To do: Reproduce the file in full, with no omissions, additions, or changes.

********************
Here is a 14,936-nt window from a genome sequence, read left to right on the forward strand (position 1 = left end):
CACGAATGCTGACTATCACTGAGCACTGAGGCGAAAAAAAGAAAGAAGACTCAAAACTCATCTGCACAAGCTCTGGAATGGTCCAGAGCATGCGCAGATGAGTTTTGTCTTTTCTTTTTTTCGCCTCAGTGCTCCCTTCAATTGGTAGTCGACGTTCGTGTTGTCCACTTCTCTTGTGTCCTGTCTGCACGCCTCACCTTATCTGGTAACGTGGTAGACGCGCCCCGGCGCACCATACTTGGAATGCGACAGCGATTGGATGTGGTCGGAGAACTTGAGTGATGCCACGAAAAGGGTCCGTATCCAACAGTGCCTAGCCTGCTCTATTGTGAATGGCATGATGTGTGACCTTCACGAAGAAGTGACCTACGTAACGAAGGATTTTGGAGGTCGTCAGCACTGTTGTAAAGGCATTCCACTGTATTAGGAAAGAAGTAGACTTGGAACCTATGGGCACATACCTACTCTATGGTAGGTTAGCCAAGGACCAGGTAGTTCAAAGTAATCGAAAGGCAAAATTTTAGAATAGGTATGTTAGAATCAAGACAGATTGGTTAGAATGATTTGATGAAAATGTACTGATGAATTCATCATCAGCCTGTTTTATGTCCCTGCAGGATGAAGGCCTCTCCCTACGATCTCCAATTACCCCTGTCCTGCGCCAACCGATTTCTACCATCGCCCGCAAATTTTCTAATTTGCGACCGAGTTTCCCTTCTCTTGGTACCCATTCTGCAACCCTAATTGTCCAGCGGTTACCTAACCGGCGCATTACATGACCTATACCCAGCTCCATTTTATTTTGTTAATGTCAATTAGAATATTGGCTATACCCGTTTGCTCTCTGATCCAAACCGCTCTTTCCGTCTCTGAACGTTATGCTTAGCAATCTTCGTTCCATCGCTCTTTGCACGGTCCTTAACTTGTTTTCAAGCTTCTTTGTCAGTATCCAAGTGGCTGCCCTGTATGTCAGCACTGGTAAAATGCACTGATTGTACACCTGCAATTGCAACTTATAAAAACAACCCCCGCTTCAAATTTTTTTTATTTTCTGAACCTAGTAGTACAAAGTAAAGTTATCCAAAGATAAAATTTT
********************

Here is a 14,936-nt window from a genome sequence, read left to right on the forward strand (position 1 = left end):
CACGAATGCTGACTATCACTGAGCACTGAGGCGAAAAAAAGAAAGAAGACTCAAAACTCATCTGCACAAGCTCTGGAATGGTCCAGAGCATGCGCAGATGAGTTTTGTCTTTTCTTTTTTTCGCCTCAGTGCTCCCTTCAATTGGTAGTCGACGTTCGTGTTGTCCACTTCTCTTGTGTCCTGTCTGCACGCCTCACCTTATCTGGTAACGTGGTAGACGCGCCCCGGCGCACCATACTTGGAATGCGACAGCGATTGGATGTGGTCGGAGAACTTGAGTGATGCCACGAAAAGGGTCCGTATCCAACAGTGCCTAGCCTGCTCTATTGTGAATGGCATGATGTGTGACCTTCACGAAGAAGTGACCTACGTAACGAAGGATTTTGGAGGTCGTCAGCACTGTTGTAAAGGCATTCCACTGTATTAGGAAAGAAGTAGACTTGGAACCTATGGGCACATACCTACTCTATGGTAGGTTAGCCAAGGACCAGGTAGTTCAAAGTAATCGAAAGGCAAAATTTTAGAATAGGTATGTTAGAATCAAGACAGATTGGTTAGAATGATTTGATGAAAATGTACTGATGAATTCATCATCAGCCTGTTTTATGTCCCTGCAGGATGAAGGCCTCTCCCTACGATCTCCAATTACCCCTGTCCTGCGCCAACCGATTTCTACCATCGCCCGCAAATTTTCTAATTTGCGACCGAGTTTCCCTTCTCTTGGTACCCATTCTGCAACCCTAATTGTCCAGCGGTTACCTAACCGGCGCATTACATGACCTATACCCAGCTCCATTTTATTTTGTTAATGTCAATTAGAATATTGGCTATACCCGTTTGCTCTCTGATCCAAACCGCTCTTTCCGTCTCTGAACGTTATGCTTAGCAATCTTCGTTCCATCGCTCTTTGCACGGTCCTTAACTTGTTTTCAAGCTTCTTTGTCAGTATCCAAGTGGCTGCCCTGTATGTCAGCACTGGTAAAATGCACTGATTGTACACCTGCAATTGCAACTTATAAAAACAACCCCCGCTTCAAATTTTTTTTATTTTCTGAACCTAGTAGTACAAAGTAAAGTTATCCAAAGATAAAATTTT